Young wrote Waging Heavy Peace himself and it shows, I mean that in the nicest way. There must have been an editor involved so its nonlinear structure is intentional. He jumps from one topic to the next and back again, omitting the biographical details and skipping through his various obsessions about trains, electric cars and a quest to improve digital sound. Young’s father was a professional writer of some note and apparently advised his son to write in the same way he spoke.
So reading Waging Heavy Peace is most like what you would hear in a lecture hall, should Young take this book on the road. Or you can visualize it in someone’s living room where Young sits by the fire and talks about his life as people around the room have a drink or smoke a bowl. At the end you would care that he wasn't taking any questions.
Except this one: The book was written about a year ago after Young had quit drinking and getting high after years of indulgence. He states this increased his mental clarity but had been unable to write any songs since jumping on the wagon, wondering whether he’d be able to write when the time came. Psychedelic Pill proves that, he overcame songwriter’s block. But did he stay sober? We’re curious, only because the album’s opening track, “Driftin’ Back,” is so trippy.
Journeys is for those who haven’t had enough of Young after reading Waging Heavy Peace. It’s meant to be a candid look at Young with mixed results. The backstage footage is often enlightening, and scenes of Young in his natural habitat provide that view. On the other hand, a shot of a solo live “Down By The River” that literally goes up Young’s nose is a little too much information, even for the most dedicated.
An obsessive Neil fan has to have all of this and I succumbed. I saved a bit of money getting the book on Kindle and renting Journeys from iTunes, but I pretty much ate the whole enchilada this time. Young's output is diverse and it's rare to find someone who loves every one of his albums. Let's go a step further: It's rare to find someone who's heard every one his albums.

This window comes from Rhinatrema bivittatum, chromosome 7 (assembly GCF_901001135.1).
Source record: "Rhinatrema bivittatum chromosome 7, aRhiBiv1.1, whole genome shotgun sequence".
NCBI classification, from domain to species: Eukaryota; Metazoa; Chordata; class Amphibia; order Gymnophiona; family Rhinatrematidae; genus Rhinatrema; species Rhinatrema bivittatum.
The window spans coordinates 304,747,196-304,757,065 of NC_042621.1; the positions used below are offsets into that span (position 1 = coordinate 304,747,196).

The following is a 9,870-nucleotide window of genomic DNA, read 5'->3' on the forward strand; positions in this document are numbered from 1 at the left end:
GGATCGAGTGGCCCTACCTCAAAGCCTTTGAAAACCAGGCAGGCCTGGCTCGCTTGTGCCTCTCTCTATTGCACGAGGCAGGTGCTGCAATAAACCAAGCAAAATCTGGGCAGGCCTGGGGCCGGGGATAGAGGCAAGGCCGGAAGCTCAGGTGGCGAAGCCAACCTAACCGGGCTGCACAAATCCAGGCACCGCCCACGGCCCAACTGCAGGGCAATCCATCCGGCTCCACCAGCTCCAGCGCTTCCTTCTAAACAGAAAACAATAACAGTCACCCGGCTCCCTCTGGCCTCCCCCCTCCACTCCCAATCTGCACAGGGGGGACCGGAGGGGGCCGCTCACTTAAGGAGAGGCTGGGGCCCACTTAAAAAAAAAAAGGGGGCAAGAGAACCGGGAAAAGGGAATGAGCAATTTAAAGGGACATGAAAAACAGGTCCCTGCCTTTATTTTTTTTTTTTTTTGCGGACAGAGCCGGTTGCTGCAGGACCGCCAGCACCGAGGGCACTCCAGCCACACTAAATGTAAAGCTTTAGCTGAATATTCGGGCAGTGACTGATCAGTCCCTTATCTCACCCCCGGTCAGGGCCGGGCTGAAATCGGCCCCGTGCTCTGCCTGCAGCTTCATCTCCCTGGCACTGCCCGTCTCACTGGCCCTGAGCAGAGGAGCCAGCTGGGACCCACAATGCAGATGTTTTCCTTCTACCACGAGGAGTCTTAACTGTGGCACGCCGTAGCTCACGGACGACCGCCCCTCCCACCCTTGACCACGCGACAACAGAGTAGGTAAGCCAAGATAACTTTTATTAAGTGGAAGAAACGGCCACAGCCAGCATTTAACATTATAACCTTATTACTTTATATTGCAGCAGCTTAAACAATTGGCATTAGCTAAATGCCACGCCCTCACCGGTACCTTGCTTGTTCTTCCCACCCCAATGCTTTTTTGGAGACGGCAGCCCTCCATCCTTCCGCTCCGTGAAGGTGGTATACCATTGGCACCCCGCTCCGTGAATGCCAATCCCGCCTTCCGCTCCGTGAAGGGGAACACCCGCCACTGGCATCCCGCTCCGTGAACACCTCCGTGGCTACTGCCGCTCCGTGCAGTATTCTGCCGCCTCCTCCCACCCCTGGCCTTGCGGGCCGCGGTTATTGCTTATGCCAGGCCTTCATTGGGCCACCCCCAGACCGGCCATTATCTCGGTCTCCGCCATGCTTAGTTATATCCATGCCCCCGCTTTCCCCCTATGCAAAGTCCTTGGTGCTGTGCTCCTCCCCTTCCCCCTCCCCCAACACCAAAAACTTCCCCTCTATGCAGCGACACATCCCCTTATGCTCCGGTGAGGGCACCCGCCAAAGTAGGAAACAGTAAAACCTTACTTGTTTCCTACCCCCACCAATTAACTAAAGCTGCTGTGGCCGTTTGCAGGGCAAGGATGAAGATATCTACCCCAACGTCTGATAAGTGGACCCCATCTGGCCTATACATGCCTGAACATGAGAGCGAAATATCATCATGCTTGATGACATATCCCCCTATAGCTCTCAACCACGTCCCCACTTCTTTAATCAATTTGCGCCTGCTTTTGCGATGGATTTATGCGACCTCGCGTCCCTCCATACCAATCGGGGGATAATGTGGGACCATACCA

But this night, standing in toward the back of the general admission section at Key Arena in Seattle with the monster video screens in equidistant view, something clicks. In the middle of "Ramada Inn," an astounding track from Psychedelic Pill, the auditory thrill reminds me why I bought into all this stuff. It's the music, stupid. The extraordinary noise that occurs when Neil makes when he brings some of his friends to play in your town. These sounds make everything else superfluous. If not for this music he'd be just another scraggly guy on YouTube singing "Down By the River" to the mirror and the book would be a waste of time.
Young's unpredictability and variety is what makes him most interesting, you never know what to expect. Even so, there is a notion that for all his left turns into country, techno, big band, solo electric and whatever else he may try his work with Crazy Horse represents the peak of a vast musical mountain he has built throughout the years. Assign any superlative you want. For me this represents the Holy Grail of Rock and Roll, representing the most astounding , exhilarating noise I'll hear for some time.
For you, it could be just noise.
Set List: Love and Only Love/Powderfinger/Born in Ontario/Walk Like a Giant/Needle and the Damage Done/Twisted Road/Singer Without A Song/Ramada Inn/Cinnamon Girl/F*!#In’ Up/Mr. Soul/Hey Hey My My (Into the Black)/Tonight’s the Night.
Charlie Bermant has written about music since forever, and has collected the best of his interviews in A Serious Hobby, which is available here.